Skip to Content
//

Article

Surprising reasons your credit score is bad

You pay your bills and manage your money responsibly. So why is does your credit score make you look like such a terrible risk?
Text + RESET -
Gina Monaco, November 22, 2013 10:56:33 AM

Okay, you’ve worked hard to build up your credit score. You pay all your debts on time, have focused on getting out of debt—maybe even closed a few of those accounts because you don’t need them or want them anymore. Then one day you apply for a loan and there are issues. What???

Everyone knows the need to pay down debt and pay bills on time but there are other wonky things that can affect your credit score. Remember those cards you cancelled? Well as counterintuitive as it sounds, closing accounts can hurt your score. The reason for the ding is that closing an account drops the global credit limit, which increases the percentage of debt in relationship to the limit. For example, say you have two credit cards with a limit of $1,000 each for a total of $2,000. You owe $500 on one card and $800 on the other. That debt load is 65 per cent of the global limit. So you decide to pay off the $500 and close one account. That reduces the global limit to $1000 with an $800 balance. Now the percentage is 80 per cent and your credit score takes a hit. What’s the ideal percentage between global limit and debt owed? No more than 30 per cent – the lower, the better.

Here’s another stunner:  Having a credit card or line of credit and not using it. Yep, if you have too much unused credit, that can have a negative impact. As a rule, try to use 15 to 30 per cent of your available credit. The reason is that a creditor can’t tell how you manage credit payments if you don’t use it. And don’t miss payments. Ever. Just one miss will have an impact.

Here’s something I know you’ve done in the past. You’re in your favourite department store and the customer service rep offers you an amazing discount if you open a credit account. As tempting as that is, just say no. Department store cards carry much higher interest rates than Visa or MasterCard and your credit score will take a hit. An inquiry can drop your credit score by five points, depending on what your current credit profile looks like, but could cost you up to 35 points.

Major life changes can have an impact on your score. Divorce is a big one. In a divorce, both parties divide their assets as well as their debts, but just because your ex takes over the line of credit doesn’t mean that you’re absolved. It stays on your credit report until it is paid and closed. If your ex files for bankruptcy, creditors can come after you.

Another weird thing that can affect your score is shopping around for the best rates on anything – a car, or a mortgage or any other big purchase. Each time you apply for credit, it creates a hard inquiry, which will lower your credit score.  If your credit report is hit with a lot of “inquiries” within a short period of time, it looks as if you’re opening a few too many lines of credit. It can also mean you are experiencing financial difficulties and are desperate for a loan. But you could also be moving and need new utility accounts, phone and cable etc. The flurry of inquiries will lower your score.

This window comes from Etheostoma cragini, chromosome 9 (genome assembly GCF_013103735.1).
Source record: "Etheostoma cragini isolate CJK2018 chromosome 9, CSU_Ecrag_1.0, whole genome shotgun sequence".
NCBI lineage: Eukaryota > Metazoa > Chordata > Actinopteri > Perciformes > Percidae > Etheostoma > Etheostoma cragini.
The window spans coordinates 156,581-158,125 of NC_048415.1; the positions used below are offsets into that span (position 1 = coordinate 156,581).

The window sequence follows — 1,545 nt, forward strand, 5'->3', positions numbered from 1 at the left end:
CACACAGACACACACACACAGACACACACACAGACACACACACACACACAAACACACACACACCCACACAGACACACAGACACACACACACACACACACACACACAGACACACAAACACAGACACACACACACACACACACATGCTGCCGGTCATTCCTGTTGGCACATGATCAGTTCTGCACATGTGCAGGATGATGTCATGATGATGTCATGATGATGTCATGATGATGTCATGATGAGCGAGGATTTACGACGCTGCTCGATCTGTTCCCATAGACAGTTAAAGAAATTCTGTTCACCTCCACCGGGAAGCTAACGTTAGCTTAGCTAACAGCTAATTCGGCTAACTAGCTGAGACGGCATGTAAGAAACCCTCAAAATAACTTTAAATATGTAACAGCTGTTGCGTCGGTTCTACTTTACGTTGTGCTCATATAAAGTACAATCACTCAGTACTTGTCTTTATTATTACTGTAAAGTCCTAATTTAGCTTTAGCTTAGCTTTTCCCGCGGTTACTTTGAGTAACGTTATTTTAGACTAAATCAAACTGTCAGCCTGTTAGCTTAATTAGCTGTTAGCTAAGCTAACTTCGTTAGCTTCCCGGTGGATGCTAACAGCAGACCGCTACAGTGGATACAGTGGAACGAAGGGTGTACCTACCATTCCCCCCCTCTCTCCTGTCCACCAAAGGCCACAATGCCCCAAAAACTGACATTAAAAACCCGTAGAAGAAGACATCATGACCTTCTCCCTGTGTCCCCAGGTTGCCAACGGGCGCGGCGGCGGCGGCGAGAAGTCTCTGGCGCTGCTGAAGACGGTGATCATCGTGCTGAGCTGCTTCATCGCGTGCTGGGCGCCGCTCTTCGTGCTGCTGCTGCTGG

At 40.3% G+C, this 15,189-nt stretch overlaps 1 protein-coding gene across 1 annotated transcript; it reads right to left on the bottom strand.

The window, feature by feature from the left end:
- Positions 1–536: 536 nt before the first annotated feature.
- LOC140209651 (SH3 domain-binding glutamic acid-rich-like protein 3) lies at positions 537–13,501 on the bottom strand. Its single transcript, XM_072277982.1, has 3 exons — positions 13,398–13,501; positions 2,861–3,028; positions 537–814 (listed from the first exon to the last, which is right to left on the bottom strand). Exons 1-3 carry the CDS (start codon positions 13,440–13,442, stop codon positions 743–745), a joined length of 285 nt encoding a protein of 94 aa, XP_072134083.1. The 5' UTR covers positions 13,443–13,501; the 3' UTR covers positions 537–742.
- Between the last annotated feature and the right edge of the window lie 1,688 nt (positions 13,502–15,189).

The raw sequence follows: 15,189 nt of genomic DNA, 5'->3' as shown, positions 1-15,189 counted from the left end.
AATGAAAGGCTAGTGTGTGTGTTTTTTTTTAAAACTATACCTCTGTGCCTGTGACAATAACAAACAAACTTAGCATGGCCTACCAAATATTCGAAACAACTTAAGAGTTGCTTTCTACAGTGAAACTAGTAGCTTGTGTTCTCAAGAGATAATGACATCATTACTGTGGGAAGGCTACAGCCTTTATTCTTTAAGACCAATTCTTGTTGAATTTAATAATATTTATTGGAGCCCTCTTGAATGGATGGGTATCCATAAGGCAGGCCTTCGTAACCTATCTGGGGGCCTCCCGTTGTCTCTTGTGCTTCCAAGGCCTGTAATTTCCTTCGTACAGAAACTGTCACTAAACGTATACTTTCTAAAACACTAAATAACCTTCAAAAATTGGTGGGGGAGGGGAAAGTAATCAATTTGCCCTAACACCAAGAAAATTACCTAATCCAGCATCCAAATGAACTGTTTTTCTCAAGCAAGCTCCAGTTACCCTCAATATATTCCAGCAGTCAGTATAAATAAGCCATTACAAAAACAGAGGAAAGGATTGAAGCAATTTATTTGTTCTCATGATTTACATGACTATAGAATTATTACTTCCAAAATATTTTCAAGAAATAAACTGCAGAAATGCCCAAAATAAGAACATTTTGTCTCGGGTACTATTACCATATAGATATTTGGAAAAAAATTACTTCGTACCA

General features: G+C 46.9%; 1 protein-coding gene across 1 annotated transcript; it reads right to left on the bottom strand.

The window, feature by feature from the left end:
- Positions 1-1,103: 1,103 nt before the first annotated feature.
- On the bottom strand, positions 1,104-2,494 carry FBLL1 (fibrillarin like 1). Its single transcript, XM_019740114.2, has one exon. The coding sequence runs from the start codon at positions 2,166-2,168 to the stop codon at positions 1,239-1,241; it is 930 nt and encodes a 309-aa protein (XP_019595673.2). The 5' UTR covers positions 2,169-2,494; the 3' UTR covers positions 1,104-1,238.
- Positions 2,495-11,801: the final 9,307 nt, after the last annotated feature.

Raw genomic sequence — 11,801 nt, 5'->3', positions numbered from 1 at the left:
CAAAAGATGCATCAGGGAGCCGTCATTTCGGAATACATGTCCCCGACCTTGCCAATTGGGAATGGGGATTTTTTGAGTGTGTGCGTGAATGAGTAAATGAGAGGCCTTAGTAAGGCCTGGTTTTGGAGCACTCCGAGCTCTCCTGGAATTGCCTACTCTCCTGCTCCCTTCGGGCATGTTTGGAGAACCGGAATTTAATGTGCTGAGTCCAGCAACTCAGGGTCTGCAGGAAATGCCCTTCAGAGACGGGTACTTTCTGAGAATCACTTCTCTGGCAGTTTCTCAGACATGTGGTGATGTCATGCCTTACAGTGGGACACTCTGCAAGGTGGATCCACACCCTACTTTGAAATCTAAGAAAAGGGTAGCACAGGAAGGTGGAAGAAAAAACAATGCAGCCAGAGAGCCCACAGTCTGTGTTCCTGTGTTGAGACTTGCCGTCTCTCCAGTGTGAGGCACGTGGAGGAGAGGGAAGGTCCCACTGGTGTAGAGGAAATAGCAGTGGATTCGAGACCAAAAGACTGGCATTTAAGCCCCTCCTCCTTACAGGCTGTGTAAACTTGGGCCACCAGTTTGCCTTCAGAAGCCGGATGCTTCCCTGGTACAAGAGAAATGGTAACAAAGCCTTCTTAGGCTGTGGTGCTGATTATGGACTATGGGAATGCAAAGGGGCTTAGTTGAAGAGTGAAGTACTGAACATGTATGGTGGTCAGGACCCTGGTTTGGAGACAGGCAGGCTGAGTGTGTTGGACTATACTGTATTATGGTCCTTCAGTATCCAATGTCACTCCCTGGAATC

By the way, you’ll be surprised at who pulls your credit score: A new employer, rental car agencies – yep, even if you use your credit card, the contract you sign says they can request a credit report. Housing rental agencies too, if you’re apartment hunting. All of these inquires hit your score.

The last thing to think carefully about is transferring from a high interest card to a lower interest card, or to avoid annual fees. This may do more harm than good. Opening a new card results in hard inquiry, which lowers your score. If you close that long-standing account you’re transferring out of, your global limit will be negatively affected. Now, there’s nothing wrong with wanting to lower your interest rate, and get yourself out of debt faster. But if you plan to do that, make sure you’re not planning any major purchases.

So how do you get (and keep) a really high score? Here are a few tips:

  • Length of credit history – 30 years plus.
  • Two major credit cards with no more than 15% balance
  • Two store or gasoline cards with no more than 15% balance
  • A car loan or another secured loan
  • No late pays
  • No bankruptcy
  • No judgments

As in everything else in life, moderation is a good thing, especially when it impacts your credit score.

Image: BookMama/Flickr.com

Related Videos:

Rich video player that appears in Loop Opinion for Living video content.


Previous article Return to index Next article
Gina Monaco

Login Settings